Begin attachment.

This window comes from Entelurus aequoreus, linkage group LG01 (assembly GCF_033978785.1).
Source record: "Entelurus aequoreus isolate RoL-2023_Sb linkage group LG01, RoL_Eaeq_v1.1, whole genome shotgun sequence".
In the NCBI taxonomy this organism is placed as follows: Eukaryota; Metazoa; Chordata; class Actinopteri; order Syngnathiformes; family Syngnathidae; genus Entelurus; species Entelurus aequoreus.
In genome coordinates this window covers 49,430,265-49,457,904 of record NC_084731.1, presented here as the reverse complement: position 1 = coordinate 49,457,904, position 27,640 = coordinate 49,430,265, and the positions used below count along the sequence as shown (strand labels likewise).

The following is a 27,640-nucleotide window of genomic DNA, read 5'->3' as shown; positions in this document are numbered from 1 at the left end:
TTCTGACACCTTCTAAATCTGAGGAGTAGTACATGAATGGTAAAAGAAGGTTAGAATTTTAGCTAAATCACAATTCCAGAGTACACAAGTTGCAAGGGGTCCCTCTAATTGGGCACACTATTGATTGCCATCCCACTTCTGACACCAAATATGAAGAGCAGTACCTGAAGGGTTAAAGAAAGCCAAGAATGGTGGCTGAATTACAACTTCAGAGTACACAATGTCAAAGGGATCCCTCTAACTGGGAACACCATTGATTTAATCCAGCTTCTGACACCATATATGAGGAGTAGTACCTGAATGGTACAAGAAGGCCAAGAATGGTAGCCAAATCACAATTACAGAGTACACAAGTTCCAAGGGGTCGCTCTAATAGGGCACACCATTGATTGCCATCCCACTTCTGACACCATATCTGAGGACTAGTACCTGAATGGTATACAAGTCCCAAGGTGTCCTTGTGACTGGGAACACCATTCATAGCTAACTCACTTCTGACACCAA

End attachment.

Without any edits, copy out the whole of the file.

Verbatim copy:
This window comes from Entelurus aequoreus, linkage group LG01 (assembly GCF_033978785.1).
Source record: "Entelurus aequoreus isolate RoL-2023_Sb linkage group LG01, RoL_Eaeq_v1.1, whole genome shotgun sequence".
In the NCBI taxonomy this organism is placed as follows: Eukaryota; Metazoa; Chordata; class Actinopteri; order Syngnathiformes; family Syngnathidae; genus Entelurus; species Entelurus aequoreus.
In genome coordinates this window covers 49,430,265-49,457,904 of record NC_084731.1, presented here as the reverse complement: position 1 = coordinate 49,457,904, position 27,640 = coordinate 49,430,265, and the positions used below count along the sequence as shown (strand labels likewise).

The following is a 27,640-nucleotide window of genomic DNA, read 5'->3' as shown; positions in this document are numbered from 1 at the left end:
TTCTGACACCTTCTAAATCTGAGGAGTAGTACATGAATGGTAAAAGAAGGTTAGAATTTTAGCTAAATCACAATTCCAGAGTACACAAGTTGCAAGGGGTCCCTCTAATTGGGCACACTATTGATTGCCATCCCACTTCTGACACCAAATATGAAGAGCAGTACCTGAAGGGTTAAAGAAAGCCAAGAATGGTGGCTGAATTACAACTTCAGAGTACACAATGTCAAAGGGATCCCTCTAACTGGGAACACCATTGATTTAATCCAGCTTCTGACACCATATATGAGGAGTAGTACCTGAATGGTACAAGAAGGCCAAGAATGGTAGCCAAATCACAATTACAGAGTACACAAGTTCCAAGGGGTCGCTCTAATAGGGCACACCATTGATTGCCATCCCACTTCTGACACCATATCTGAGGACTAGTACCTGAATGGTATACAAGTCCCAAGGTGTCCTTGTGACTGGGAACACCATTCATAGCTAACTCACTTCTGACACCAA